“This is so cool,” said Spruce Creek Elementary School classmate Thomas Yost, who stood just barely taller than the massive aircraft´s main landing gear wheel.
The pair, along with the rest of their fifth-grade class, were on a tour Tuesday of American Aero Services at the city´s Municipal Airport. The business is performing annual maintenance work on the 56-year-old aircraft.
The plane, known as a Flying Fortress, belongs to the Collings Foundation, and teacher Kathy Ritchey decided to take advantage of its visit to give her pupils a look back in time.
“We are studying World War II,” she said, “and these kids learn better hands on.”
Ritchey said the field trip is part of her American history curriculum that will include a talk from World War II veterans and the creation of a video documentary about the war and its impact on the nation.
“It is going to be entitled ‘Memories, United We Stand.’ We want to document this history before it is too late,” she said.
The youngsters peppered American Aero Services owner Gary Norville with dozens of questions as he walked them around the aircraft, peering inside its bomb bay and through hatches in the skin.
“This is neat,” Norville said as he watched the youngsters touch the propellers and peer at its .50-caliber machine guns. “It teaches them about airplanes and aviation. These could be the next generation of pilots, mechanics and designers.”
He also liked the historical aspect of the visit, saying it is important to keep the past alive in the minds of youth.
“The knowledge of our (World War II) veterans is dying,” he said. “This helps pass it on.”
Eleven-year-old Thomas Yost, who thought the bomber was “so cool,” said he thinks it is important to study history because he needs to know what is going on in the world and learning about the past can help you know about the future.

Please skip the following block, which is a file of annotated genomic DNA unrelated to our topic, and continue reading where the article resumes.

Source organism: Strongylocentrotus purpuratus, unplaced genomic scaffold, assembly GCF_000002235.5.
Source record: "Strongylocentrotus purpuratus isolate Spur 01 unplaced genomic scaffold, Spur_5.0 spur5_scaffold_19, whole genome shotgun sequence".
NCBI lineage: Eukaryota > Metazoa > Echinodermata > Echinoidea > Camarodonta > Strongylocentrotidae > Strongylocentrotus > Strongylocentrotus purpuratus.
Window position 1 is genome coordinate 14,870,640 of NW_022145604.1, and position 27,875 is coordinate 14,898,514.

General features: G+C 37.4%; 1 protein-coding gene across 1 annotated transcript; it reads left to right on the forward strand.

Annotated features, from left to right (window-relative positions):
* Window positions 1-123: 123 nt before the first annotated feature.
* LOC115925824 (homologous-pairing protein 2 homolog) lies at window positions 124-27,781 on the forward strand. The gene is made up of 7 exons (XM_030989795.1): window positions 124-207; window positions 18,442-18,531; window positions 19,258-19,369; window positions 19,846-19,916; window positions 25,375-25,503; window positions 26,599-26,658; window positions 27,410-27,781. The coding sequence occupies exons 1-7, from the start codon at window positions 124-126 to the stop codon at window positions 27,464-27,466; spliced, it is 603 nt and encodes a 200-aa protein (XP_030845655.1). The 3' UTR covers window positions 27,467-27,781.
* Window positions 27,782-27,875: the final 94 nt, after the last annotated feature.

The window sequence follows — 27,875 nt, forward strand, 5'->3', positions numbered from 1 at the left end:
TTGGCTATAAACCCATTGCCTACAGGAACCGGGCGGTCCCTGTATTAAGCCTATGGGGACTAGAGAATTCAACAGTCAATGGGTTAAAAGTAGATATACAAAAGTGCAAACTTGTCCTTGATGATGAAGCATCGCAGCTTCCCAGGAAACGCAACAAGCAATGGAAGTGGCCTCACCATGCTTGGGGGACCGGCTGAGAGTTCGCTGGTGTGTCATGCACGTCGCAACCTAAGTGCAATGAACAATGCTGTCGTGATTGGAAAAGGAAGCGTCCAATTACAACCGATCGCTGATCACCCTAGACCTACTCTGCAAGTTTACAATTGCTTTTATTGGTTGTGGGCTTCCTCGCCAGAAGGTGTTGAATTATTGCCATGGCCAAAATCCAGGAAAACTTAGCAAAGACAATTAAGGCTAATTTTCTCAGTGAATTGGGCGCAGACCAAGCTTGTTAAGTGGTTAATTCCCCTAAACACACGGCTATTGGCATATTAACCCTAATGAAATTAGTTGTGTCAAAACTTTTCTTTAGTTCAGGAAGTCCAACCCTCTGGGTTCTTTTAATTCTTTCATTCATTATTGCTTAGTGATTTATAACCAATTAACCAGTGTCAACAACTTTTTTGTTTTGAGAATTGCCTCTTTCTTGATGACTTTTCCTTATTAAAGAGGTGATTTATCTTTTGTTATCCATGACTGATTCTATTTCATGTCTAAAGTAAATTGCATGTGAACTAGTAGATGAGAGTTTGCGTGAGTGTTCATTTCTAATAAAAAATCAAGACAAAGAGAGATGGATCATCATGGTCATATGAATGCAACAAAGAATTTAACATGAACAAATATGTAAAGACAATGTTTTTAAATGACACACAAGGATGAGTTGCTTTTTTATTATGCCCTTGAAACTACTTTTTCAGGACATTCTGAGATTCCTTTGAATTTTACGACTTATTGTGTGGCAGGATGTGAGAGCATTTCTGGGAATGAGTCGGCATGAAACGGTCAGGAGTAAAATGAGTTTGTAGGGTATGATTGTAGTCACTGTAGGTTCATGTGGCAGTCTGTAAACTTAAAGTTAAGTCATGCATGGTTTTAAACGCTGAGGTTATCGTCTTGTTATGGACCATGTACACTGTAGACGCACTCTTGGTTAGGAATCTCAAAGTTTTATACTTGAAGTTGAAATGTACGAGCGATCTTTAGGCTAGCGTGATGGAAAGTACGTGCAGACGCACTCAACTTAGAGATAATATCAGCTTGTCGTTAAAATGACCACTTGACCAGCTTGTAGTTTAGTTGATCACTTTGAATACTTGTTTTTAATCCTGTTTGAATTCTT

Classmate Laura Dodson, 10, said when she looked at the warplane it reminded her of the “craziness” of war.
“War is crazy because so many people die,” she said, “and we are in one again.”
She also questioned the sanity of the brave men who went into battle in aircraft like the B-17.
“They had to be crazy because it had to be hard to drive and they could die real easy,” she said.
One of those “crazy” people was Charles Tucker of New Smyrna Beach.
Just moments after young Laura and her classmates ended their tour, the former B-17 ball-turret gunner walked onto the tarmac to look at the historic aircraft.
“I didn´t even know it was here,” he said.
Tucker flew 20 missions with the 94th Bomber Group over Germany in 1944-45 before the war ended. Seeing a plane similar to the one he crewed brought back a lot of memories.
“One flight I was in the turret and suddenly the plexi-glass (windows) fogged up. I couldn´t see anything,” he said. “I called my captain and he knew immediately what had happened.”
Apparently, Tucker said, the navigator had urinated out of the plane and it sprayed back onto the turret, icing over the windows.
“The captain told me to stay there and keep the ball moving so they (the enemy fighters) would at least think it was working,” he said.
It is pleasant memories like that one that you remember, said the 82-year-old. “The unpleasant ones, you don´t.”